Seventh Incompatibility: The heresy of universalism (the belief all people will eventually be saved) which permeates the writings of many Masonic authors, which is a doctrine inconsistent with New Testament teaching.

Biblical Response: Many Masonic writings can be interpreted as endorsing universalism. Pike wrote, "It is the fine dream of the greatest of the Poets, that Hell, become useless, is to be closed at length, by the aggrandizement of Heaven; that the problem of Evil is to receive its final solution, and Good alone, necessary and triumphant, is to reign in Eternity.21

Even more prominent in Freemasonry is the false teaching of inclusivism, the belief that followers of non-Christian religions will also be saved. Freemasonry holds out the promise of salvation to all worthy Masons regardless of the deity they worship. The Muslim or Hindu member of the lodge is on the same spiritual level as the believer in Jesus Christ. According to Hutchens, "Masonry is tolerant, even supportive, of the most diverse religious beliefs."22

Pike likewise argued that no religion can claim to have exclusivity to the truth, nor can any religion claim to be superior to another.

Toleration, holding that every other man has the same right to his opinion and faith that we have to ours; liberality; holding that as no human being can with certainty say, in the clash and conflict of hostile faiths and creeds, what is truth, or that he is surely in possession of it, so every one should feel that it is quite possible that another equally honest and sincere with himself, and yet holding the contrary opinion, may himself be in possession of the truth, and that whatever one firmly and conscientiously believes, is truth, to him."23

Inclusivism denies the teaching of the New Testament that only those who place their faith in Jesus Christ will be saved. The following passages teach this biblical truth: John 3:36: "Whoever believes in the Son has eternal life, but whoever rejects the Son will not see life, for God's wrath remains on him." John 14:6: "Jesus answered, 'I am the way and the truth and the life. No one comes to the Father except through me.'" Acts 4:12: "Salvation is found in no one else, for there is no other name under heaven given to men by which we must be saved." First Corinthians 3:11: "For no one can lay any foundation other than the one already laid, which is Jesus Christ." First Timothy 2:5: "For there is one God and one mediator between God and men, the man Christ Jesus." First John 5:12: "He who has the Son has life; he who does not have the Son of God does not have life."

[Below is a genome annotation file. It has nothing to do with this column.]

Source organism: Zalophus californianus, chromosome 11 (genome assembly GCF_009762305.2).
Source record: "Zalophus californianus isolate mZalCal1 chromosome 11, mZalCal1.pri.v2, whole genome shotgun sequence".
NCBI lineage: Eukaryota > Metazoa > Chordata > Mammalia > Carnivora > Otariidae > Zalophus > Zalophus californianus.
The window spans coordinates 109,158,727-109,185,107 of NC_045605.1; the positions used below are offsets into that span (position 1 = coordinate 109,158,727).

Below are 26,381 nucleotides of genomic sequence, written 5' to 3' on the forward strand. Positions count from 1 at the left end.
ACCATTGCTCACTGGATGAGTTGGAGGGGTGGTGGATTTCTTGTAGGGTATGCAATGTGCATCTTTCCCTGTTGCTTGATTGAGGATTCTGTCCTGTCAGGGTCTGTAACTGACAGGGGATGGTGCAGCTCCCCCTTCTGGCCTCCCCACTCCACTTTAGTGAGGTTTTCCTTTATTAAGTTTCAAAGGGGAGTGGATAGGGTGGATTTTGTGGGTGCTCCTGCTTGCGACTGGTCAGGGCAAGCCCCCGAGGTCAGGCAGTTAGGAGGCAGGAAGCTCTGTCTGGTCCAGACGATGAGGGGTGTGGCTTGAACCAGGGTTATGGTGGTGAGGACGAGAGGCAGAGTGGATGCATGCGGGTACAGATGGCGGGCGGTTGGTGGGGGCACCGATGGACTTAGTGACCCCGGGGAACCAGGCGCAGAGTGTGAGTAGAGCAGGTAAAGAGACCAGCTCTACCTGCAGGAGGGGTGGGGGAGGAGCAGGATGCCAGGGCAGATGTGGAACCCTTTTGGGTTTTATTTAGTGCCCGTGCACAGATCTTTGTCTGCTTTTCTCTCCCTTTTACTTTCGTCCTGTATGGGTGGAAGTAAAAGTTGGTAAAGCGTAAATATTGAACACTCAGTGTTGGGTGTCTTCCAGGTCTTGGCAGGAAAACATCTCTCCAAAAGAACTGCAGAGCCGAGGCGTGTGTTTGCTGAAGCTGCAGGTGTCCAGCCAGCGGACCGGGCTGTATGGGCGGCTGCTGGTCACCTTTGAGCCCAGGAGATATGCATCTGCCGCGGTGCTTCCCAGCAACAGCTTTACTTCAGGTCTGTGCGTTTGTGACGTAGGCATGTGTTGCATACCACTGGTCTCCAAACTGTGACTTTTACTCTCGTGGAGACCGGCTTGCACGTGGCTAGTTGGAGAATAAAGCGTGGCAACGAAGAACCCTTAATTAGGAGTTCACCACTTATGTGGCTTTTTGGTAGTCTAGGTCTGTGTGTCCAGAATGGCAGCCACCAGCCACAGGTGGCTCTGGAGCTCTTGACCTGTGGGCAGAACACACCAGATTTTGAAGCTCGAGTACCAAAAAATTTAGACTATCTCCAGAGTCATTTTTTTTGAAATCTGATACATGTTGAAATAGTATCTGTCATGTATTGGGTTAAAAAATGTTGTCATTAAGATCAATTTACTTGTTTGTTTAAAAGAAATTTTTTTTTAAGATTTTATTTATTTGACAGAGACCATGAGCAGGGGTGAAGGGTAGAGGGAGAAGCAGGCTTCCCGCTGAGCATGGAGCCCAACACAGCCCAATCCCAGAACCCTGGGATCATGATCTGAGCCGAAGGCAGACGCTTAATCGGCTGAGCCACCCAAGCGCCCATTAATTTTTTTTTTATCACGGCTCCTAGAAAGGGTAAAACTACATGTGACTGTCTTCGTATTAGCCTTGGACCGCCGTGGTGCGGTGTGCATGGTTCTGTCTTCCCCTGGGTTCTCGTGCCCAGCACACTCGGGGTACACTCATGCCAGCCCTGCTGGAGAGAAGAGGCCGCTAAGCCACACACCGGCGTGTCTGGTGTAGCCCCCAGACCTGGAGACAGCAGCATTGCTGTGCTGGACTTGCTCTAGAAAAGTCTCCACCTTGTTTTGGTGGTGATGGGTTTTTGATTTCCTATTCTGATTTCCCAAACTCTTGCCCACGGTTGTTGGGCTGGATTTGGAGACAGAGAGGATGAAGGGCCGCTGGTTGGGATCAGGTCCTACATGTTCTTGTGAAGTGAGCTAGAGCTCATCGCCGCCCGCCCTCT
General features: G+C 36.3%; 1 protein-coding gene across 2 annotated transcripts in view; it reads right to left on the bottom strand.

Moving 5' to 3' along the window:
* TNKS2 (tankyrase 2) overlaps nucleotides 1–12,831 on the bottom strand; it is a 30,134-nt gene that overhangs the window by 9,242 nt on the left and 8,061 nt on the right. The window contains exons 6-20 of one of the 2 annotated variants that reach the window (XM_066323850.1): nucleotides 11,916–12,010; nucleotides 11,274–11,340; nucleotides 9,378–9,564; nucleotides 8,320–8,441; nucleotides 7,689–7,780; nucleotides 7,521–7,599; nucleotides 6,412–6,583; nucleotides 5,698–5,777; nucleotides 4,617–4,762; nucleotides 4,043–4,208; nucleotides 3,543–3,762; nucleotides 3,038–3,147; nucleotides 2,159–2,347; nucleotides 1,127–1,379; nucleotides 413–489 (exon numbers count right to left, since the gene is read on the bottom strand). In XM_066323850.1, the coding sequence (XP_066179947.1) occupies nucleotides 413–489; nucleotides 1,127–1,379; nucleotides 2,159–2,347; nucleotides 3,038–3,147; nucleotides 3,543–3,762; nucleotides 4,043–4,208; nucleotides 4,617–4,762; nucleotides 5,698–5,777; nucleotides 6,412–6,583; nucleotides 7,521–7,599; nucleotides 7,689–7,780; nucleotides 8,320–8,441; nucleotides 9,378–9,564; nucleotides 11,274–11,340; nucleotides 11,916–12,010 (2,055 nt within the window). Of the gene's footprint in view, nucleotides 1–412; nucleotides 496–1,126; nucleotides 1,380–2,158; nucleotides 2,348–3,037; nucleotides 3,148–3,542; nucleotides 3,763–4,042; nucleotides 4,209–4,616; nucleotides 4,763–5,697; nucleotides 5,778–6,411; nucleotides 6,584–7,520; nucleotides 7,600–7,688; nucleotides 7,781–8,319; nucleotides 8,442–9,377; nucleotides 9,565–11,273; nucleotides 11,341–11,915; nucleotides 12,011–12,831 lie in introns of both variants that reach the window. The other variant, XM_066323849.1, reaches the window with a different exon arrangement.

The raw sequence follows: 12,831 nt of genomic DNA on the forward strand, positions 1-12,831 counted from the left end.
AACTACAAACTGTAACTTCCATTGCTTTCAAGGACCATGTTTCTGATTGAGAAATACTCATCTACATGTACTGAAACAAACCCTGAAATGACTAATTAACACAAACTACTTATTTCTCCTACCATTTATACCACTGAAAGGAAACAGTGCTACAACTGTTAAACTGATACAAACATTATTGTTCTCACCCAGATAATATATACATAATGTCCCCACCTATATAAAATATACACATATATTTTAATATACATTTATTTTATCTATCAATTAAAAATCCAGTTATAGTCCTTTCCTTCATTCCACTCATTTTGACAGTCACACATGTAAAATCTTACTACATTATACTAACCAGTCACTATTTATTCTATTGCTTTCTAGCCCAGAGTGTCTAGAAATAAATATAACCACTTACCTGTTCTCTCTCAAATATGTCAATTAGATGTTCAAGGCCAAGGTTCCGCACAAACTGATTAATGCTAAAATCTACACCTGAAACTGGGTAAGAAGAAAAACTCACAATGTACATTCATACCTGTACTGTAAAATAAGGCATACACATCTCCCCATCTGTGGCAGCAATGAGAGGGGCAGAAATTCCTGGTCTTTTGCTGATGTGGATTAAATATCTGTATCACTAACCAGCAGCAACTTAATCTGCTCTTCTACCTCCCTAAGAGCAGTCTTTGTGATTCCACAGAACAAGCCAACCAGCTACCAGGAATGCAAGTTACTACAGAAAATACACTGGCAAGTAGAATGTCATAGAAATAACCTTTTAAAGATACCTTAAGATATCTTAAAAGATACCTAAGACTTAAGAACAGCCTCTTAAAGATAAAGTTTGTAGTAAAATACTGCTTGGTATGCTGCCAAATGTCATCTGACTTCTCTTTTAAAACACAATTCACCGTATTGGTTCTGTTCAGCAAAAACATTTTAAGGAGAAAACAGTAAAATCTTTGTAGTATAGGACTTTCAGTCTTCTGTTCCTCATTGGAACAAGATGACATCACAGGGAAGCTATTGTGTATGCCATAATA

Eighth Incompatibility: The refusal of most lodges (although not all) to admit for membership African-Americans.

Biblical Response: The Bible teaches that all men and women are created in the image of God. Genesis 1:27 says, “So God created man in his own image, in the image of God he created him; male and female he created them.” According to Genesis 9-11, all the races of humanity scattered throughout the world are made in the image of God. For example, Genesis 9:6 states, "Whoever sheds the blood of man, by man shall his blood be shed; for in the image of God has God made man." The context (Genesis 10-11) reveals that this prohibition applies to all of the races of humanity scattered throughout the world.

The New Testament reveals that Jesus rejected the racism of His day. John 4:9 indicates that Jesus discarded the racial prejudices of the Jews towards the Samaritans. "The Samaritan woman said to him, 'You are a Jew and I am a Samaritan woman. How can you ask me for a drink?’ (For Jews do not associate with Samaritans.)" The apostle Peter, who struggled with the sin of racism throughout his life, stated in Acts 10:28, "You are well aware that it is against our law for a Jew to associate with a Gentile or visit him. But God has shown me that I should not call any man impure or unclean." Racism should be rejected wherever it is found, whether it is discovered in the lodge or in the church.

Summary Statement on Freemasonry